Description

The following analysis was conducted at the Arizona State University open loop wind tunnel. Two 1/24-th scale NASCAR models were placed in a wind tunnel test section and were adjusted

The following analysis was conducted at the Arizona State University open loop wind tunnel. Two 1/24-th scale NASCAR models were placed in a wind tunnel test section and were adjusted to study drafting that commonly occurs at superspeedway racetracks. The purpose of the experiment was to determine how drafting affects a leading and trailing car through changes in distance. A wind tunnel model was developed consisting of two 2019 NASCAR Chevy Camaro race car models, two bar-style load cells, and a programmed Arduino UNO. Two trials were run at each drafting distance, 0, 0.5, 1, 1.5, and 2 car lengths apart. Each trial was run at a wind tunnel velocity of 78 mph (35 m/s) and force data was collected to represent the drag effects at each drafting location. Based on previously published experimentation, this analysis provided important data that related drafting effects in scale model race cars to full-scale vehicles. The experiment showed that scale model testing can be accurately completed when the wind tunnel Reynolds number is of the same magnitude as a full-scale NASCAR. However, the wind tunnel data collected was proven to be fully laminar flow and did not compare to the flow characteristics of typically turbulent flow seen in superspeedway races. Overall, the analytical drag analysis of drafting NASCAR models proved that wind tunnel testing is only accurate when many parameters are met and should only be used as a method of validation to full-scale testing.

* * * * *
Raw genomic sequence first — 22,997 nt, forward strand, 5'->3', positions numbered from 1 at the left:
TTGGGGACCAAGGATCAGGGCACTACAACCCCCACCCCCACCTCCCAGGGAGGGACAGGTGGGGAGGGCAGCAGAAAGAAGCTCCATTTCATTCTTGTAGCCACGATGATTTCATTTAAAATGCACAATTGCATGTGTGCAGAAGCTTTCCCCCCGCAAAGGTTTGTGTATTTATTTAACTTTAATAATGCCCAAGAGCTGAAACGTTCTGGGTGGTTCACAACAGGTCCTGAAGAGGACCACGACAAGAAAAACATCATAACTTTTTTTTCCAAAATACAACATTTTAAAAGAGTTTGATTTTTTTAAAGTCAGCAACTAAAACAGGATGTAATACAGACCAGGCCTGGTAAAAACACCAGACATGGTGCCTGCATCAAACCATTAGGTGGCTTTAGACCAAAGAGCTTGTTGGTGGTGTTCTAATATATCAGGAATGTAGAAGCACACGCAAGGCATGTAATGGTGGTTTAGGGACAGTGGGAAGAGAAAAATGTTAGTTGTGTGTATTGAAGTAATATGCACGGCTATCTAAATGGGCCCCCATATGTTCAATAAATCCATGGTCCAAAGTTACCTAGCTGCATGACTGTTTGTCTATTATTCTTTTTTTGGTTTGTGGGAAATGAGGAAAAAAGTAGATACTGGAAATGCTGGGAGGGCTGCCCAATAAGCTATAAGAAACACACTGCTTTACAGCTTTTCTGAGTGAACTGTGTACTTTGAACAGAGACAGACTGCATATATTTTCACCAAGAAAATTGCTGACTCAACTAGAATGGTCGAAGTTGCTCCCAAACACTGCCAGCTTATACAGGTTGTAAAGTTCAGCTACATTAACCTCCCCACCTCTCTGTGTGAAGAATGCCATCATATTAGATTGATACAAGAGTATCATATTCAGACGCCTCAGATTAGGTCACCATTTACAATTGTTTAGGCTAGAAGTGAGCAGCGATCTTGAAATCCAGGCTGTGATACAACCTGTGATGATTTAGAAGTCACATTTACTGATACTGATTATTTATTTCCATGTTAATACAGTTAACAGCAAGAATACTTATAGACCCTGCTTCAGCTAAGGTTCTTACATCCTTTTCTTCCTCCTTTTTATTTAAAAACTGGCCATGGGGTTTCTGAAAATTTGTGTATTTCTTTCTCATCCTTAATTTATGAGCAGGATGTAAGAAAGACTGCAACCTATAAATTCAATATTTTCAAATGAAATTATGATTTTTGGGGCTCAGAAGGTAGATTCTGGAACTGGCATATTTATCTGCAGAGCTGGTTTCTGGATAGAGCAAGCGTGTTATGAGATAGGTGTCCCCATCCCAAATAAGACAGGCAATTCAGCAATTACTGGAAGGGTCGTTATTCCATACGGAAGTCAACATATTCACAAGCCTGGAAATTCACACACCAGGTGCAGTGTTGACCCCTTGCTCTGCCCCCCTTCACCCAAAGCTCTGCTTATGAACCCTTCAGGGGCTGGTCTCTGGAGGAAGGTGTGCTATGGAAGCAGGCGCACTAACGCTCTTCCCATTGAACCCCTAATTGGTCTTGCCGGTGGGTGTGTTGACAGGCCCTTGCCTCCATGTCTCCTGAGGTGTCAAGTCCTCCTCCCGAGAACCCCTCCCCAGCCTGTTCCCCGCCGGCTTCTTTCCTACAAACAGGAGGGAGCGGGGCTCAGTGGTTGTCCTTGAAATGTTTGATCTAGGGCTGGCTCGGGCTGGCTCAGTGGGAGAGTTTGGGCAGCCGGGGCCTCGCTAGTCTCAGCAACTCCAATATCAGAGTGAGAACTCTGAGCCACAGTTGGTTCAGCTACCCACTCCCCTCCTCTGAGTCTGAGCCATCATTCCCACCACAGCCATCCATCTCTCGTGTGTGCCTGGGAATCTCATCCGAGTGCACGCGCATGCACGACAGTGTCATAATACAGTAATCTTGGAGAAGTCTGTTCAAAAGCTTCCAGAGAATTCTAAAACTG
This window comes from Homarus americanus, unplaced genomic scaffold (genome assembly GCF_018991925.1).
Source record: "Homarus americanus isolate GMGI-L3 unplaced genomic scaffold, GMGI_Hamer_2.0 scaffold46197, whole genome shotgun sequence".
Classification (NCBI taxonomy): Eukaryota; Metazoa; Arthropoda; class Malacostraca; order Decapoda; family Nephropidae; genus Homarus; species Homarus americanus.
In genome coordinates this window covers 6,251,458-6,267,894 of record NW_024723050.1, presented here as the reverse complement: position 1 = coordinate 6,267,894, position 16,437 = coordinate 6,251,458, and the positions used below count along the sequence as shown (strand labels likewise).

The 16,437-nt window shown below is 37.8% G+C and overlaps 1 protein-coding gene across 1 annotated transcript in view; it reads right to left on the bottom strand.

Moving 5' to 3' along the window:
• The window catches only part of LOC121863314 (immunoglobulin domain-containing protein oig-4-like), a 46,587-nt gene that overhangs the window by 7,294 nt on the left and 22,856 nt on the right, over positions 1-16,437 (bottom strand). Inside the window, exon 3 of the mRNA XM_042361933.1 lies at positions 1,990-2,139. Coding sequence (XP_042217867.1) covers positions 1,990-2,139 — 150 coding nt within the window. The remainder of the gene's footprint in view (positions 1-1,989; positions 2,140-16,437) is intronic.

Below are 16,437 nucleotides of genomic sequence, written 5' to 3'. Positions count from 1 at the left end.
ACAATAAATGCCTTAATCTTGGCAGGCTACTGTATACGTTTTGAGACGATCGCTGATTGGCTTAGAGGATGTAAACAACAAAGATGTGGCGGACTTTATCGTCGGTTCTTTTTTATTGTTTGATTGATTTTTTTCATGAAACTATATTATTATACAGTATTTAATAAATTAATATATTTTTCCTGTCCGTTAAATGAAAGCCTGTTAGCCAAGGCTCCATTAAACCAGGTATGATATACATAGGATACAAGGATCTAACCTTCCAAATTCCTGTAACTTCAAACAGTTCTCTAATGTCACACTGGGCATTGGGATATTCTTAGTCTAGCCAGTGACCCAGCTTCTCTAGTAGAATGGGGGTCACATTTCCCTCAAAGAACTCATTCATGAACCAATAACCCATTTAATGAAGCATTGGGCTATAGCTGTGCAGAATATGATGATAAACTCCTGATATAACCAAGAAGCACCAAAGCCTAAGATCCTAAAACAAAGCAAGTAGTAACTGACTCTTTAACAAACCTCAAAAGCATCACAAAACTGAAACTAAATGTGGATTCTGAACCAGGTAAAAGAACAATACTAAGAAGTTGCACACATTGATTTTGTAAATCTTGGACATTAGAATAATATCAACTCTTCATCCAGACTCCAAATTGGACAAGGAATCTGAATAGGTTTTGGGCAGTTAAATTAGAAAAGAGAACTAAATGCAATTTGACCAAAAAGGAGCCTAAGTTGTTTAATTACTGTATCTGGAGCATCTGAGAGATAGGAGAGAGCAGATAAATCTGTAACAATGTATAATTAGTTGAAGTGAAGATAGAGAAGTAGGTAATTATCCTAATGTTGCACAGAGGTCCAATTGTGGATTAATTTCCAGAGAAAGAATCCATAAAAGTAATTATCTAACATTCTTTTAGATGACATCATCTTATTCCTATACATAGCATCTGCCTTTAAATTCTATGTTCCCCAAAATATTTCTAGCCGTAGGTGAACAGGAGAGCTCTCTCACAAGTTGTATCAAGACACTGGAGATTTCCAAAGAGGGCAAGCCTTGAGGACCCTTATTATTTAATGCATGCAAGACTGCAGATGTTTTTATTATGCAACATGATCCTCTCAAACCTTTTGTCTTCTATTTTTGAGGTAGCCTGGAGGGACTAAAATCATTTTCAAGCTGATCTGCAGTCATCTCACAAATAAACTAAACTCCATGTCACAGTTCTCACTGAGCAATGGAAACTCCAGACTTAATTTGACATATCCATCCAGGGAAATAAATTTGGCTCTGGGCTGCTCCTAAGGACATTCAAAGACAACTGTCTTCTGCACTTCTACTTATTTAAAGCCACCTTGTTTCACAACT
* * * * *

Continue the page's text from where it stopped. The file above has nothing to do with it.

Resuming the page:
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Date Created
  • 2021-05

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